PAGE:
Generalized Source Integral Equations
Tuesday, October 9, 2018
3:30PM – 5PM
The Generalized Source Integral Equations (GSIEs) is a family of integral formulations which are designed to be inherently compressible, for the purpose of developing general fast direct solvers for arbitrary shaped essentially convex scatterers. These formulations employ highly directional sources with complex radiation patterns, rather than the conventional non-directional sources. Two types of directive sources designed to achieve deep shadow in a prescribed angular sector covering the interior of a scatterer have been developed. First type uses electric and magnetic currents to absorb the radiation of an isotropic elemental source within the specified angular sector, while the second - employs perfectly conducting elliptical shields to deflect the undesirable radiation. Such sources inherently eliminate line-of-sight interactions between the opposite sides of an essentially convex scatterer, thus effectively reducing the problem’s dimensionality. The dimensionality reduction leads in turn to multilevel compressible matrices and facilitates the construction of fast direct solvers.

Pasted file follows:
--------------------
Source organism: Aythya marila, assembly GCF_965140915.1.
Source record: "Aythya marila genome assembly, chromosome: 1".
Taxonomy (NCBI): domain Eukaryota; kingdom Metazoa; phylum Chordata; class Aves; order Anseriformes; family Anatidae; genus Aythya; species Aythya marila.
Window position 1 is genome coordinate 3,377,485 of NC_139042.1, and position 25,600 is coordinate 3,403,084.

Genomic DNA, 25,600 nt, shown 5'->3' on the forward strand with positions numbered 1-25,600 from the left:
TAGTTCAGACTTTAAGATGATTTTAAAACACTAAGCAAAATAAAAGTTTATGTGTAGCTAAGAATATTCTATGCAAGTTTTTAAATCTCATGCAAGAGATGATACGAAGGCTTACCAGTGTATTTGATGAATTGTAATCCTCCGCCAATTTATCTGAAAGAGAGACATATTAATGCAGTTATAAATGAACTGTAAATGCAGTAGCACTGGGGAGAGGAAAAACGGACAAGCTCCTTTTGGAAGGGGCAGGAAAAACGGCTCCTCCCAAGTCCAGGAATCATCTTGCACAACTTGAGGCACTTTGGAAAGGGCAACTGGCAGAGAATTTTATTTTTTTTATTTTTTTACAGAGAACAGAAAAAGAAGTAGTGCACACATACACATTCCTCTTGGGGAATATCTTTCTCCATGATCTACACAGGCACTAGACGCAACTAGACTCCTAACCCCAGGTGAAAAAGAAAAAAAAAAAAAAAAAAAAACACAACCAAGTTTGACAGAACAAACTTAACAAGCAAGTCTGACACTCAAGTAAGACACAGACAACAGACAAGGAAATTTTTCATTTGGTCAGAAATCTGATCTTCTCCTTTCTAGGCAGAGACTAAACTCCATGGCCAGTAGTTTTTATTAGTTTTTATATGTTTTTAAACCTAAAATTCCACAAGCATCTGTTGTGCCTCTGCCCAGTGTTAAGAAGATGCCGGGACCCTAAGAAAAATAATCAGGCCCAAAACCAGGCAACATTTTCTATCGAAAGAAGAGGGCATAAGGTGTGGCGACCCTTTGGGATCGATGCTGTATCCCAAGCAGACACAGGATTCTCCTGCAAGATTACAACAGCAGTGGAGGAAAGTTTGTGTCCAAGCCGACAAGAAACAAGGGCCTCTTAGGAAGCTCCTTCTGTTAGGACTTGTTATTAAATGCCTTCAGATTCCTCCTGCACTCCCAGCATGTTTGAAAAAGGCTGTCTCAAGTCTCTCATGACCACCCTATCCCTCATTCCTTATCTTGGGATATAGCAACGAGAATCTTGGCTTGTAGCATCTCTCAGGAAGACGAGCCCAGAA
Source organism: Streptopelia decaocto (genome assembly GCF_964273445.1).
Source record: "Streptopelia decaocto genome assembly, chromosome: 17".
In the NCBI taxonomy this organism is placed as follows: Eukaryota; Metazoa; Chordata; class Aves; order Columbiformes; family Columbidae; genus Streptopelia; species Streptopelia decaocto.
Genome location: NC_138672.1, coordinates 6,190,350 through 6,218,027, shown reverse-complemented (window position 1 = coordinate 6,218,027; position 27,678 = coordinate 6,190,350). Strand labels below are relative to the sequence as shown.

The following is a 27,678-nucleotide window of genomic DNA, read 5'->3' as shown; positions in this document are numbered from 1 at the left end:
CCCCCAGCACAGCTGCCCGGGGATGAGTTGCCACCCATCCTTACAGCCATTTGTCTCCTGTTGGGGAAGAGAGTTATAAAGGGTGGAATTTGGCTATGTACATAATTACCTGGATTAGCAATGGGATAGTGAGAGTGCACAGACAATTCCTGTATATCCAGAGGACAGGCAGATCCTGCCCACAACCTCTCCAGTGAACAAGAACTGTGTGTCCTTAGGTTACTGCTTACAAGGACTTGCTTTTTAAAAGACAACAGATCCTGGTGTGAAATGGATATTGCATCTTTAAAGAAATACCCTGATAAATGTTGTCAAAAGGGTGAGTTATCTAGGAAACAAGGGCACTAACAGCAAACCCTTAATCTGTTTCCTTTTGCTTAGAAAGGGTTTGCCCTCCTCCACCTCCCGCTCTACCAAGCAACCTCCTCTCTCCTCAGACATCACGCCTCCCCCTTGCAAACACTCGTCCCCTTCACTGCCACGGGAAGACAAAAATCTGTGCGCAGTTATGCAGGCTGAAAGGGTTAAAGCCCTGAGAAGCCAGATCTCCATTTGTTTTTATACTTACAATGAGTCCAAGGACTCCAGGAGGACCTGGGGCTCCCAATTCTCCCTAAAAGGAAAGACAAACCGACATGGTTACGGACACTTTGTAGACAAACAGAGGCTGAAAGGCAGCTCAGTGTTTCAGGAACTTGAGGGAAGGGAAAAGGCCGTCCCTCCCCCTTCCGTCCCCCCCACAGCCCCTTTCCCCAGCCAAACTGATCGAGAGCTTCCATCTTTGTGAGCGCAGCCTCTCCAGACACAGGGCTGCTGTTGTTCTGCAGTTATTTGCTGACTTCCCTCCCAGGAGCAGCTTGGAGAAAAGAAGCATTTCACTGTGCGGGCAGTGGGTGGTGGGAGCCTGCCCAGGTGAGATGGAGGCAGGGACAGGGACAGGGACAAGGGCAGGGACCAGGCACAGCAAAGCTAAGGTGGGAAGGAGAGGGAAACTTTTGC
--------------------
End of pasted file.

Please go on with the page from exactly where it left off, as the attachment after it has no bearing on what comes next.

Amir Boag received the B.Sc. degree in electrical engineering and the B.A. degree in physics in 1983, both Summa Cum Laude, the M.Sc. degree in electrical engineering in 1985, and the Ph.D. degree in electrical engineering in 1991, all from Technion - Israel Institute of Technology, Haifa, Israel. From 1991 to 1992 he was on the Faculty of the Department of Electrical Engineering at the Technion. From 1992 to 1994 he has been a Visiting Assistant Professor with the Electromagnetic Communication Laboratory of the Department of Electrical and Computer Engineering at the University of Illinois at Urbana-Champaign. In 1994, he joined Israel Aircraft Industries as a research engineer and became a manager of the Electromagnetics Department in 1997. Since 1999, he is with the Physical Electronics Department of the School of Electrical Engineering at Tel Aviv University, where he is currently a Professor. Dr. Boag's interests are in computational electromagnetics, wave scattering, imaging, and design of antennas and optical devices. He has published over 110 journal articles and presented more than 250 conference papers on electromagnetics and acoustics. Prof. Boag is an Associate Editor for IEEE Transactions on Antennas and Propagation. He is a Fellow of the Electromagnetics Academy. In 2008, Amir Boag was named a Fellow of the IEEE for his contributions to integral equation based analysis, design, and imaging techniques.
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